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“Inaction breeds doubt and fear. Action breeds confidence and courage. If you want to conquer fear, do not sit home and think about it. Go out and get busy.” ~ Dale Carnegie
Self-confidence is a mindset whereby you are certain that you can tackle any challenge for a better outcome because you know how to go about it strategically. Notice this does not suggest that you will always get it right – nor that you will get their without consequence. But you know that you can handle the situation because you have the tools.
So what are the tools? Simple. Think back to everything you feared as a child – first day of school, fitting in with new friends, not making the team, disappointing your parents. Did any of these things kill you? Of course not. Emotionally hurt you? Probably. But did the outcome of any of these permanently stop you from tackling the challenge again – starting a first day at work, fitting in with new friends, trying out for another team or competing in an activity, or striving for the approval of your parents. I suspect not.
Top 2 Tools for Building Self Confidence
1.) Feel the Fear and Do It Anyway
It may be safe to say that the first tool to building self-confidence is to know that in your past you have already “felt the fear and did it anyway.” Don’t fear the fear. Fear is only a paralyzing emotion when it becomes the ONLY emotion or in the very least the overriding emotion. So the tool to use when you feel fear or doubt yourself is to accept that fear is an emotion that you feel today just as you feel love for those you care about, joy in the good work of yourself and others and sadness for those who suffer. But if fear rises to the top of these emotions it is time to take the energy that fear riles in you and use that energy to get excited about your ultimate goal – feeling good about what you are about to do. You have tackled fears before and survived. Concentrate on what you will feel like when you have accomplished your goal. Feel it in your body. Listen to what your voice will sound like. It’s grand!
2.) Stay in Your Own Head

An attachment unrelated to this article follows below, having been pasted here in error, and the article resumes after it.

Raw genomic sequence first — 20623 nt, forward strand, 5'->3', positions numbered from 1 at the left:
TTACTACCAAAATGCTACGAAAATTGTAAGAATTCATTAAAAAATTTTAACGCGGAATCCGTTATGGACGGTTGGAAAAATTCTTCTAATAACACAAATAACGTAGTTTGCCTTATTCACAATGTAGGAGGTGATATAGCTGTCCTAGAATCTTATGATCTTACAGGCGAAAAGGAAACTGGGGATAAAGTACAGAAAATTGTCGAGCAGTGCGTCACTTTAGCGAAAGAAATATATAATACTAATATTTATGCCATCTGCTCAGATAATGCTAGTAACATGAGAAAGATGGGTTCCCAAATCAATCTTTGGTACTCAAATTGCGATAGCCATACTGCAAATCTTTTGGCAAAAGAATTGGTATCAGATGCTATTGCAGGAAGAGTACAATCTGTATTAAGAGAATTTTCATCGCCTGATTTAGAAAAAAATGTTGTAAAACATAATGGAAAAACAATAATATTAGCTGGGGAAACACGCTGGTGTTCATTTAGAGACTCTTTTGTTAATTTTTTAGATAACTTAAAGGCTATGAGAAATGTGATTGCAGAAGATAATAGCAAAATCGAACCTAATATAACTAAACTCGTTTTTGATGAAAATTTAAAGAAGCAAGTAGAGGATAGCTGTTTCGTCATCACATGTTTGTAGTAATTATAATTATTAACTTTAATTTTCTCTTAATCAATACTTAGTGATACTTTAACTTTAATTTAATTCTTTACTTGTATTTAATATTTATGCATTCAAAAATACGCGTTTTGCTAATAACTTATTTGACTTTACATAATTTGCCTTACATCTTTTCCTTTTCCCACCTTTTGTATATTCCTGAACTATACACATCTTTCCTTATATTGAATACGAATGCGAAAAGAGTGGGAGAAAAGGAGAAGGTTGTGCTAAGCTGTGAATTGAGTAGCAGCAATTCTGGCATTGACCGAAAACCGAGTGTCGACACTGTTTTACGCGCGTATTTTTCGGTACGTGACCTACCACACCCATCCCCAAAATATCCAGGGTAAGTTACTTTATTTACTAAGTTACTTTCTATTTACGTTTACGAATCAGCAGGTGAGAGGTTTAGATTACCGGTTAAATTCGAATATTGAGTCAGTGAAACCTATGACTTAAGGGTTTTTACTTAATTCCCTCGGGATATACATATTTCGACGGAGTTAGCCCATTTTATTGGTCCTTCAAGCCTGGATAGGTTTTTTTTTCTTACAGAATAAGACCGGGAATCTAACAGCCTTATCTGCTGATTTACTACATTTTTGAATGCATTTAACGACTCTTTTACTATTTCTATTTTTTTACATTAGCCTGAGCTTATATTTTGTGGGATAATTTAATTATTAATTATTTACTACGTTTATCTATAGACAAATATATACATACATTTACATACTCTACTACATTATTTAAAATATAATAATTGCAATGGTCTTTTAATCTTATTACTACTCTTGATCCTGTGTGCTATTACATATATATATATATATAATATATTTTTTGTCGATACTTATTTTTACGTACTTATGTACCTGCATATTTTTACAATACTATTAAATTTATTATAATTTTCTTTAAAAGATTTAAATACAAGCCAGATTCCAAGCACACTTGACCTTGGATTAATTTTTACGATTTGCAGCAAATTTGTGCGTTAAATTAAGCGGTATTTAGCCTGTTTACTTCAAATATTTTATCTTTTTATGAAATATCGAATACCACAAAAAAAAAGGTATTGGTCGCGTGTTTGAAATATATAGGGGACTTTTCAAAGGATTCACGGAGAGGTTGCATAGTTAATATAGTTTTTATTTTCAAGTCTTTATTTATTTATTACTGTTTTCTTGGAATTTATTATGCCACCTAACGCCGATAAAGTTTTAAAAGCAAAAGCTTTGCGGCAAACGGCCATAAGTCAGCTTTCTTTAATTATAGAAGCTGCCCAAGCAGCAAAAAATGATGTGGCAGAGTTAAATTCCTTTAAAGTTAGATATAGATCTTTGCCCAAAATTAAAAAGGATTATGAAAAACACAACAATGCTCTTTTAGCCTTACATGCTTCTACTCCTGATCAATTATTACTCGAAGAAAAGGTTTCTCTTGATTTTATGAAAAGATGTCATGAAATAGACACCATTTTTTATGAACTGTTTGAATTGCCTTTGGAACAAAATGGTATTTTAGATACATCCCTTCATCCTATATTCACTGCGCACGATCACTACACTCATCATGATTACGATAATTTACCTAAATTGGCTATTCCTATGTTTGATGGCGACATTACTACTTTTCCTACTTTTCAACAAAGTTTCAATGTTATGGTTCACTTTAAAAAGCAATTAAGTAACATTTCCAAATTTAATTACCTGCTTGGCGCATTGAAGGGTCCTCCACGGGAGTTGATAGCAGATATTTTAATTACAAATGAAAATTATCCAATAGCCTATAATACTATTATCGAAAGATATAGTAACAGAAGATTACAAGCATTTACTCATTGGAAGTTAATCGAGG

Don’t take on the perception of others. You can only deliver information, presentations, outcomes etc. from your own perspective – from what you are thinking – not from what others are thinking. If your fear is public speaking, build your confidence by erasing the head trash vision of a poor performance and replace it with the feeling of having performed well. Fear is felt because you saw yourself from another person’s eyes underperforming. Get outside of their head and back into your own head. Concentrate on being behind your own eyes and feeling the adrenaline rush from having done well. Envision yourself at the end of the journey having succeeded. Sketch that vision on paper and hang it where you will see it everyday to remind yourself of the positive vision and feeling. Make a list of the advantages of taking the productive risk that you’ve been avoiding. Focus on the positive outcome and feeling that success will bring you.
Daily Activities that Build Confidence (Remember a habit takes 21 days to form.)
1.) Dress Sharp. You ARE sharp. Confident people take care of themselves.
2.) Look Only Straight Ahead When You Walk. You will never be able to smile at people when you are looking at your shoes.
3.) Walk at a Brisk Pace. After all, you have a lot to do and your time is valuable.
4.) Keep a Journal. In this journal concentrate on what limitations you may be placing on yourself that keep you from your ultimate goal. List your strengths. Evaluate why others may not have identified all of your strengths.
5.) Stand Up and Sit Up Straight Like You’ve Swallowed a Poker. What you think about people who are slouched over? How did John F. Kennedy stand? What did you think of his confidence?
6.) Be Grateful. Make a list of your family, friends, neighbors, co-workers, colleagues, interests, talents, pets etc. Then list next to each one why you are grateful that they are in your life. This makes a great journal entry.
7.) Volunteer. Volunteering is a great way to learn a new skill and meet new people while making a meaningful difference.
8.) Read Something New. Learn about something that interests you for which you never thought you had the time.
9.) Speak Slowly. I have seen people who truly do not have a lot to say gain attention at a table full of people just by speaking slowly. Don’t forget the power of the pause.
10.) Know Your Elevator Speech. Be able to describe in 30 seconds what you do and why it is needed.
11.) Sit in the Front Row and Speak Up. People who do not want to be noticed sit in the back.
12.) Exercise and Eat Healthy. You know to do this anyway, right? Why does this suggestion appear in all programs for improvement? Because it is essential.
The most important thing you can do to build your confidence is to take action. Write down your fears. Acknowledge them and ask yourself why they are so prevalent. Write down what you can do to tackle them. Start now!
“Never bend your head. Always hold it high. Look the world straight in the face.” ~ Helen Keller
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Mary Lee Gannon is a cultural turnaround and leadership expert who went from being a stay-at-home mother with four children to a difficult marriage, divorce, homelessness, and welfare to CEO. Her book “Starting Over – 25 Rules When You’ve Bottomed Out” is available on Amazon.com and details how she went from an earning capacity of $27,000 annually to president and CEO within just a few years. Visit her Web site at http://www.StartingOverNow.com.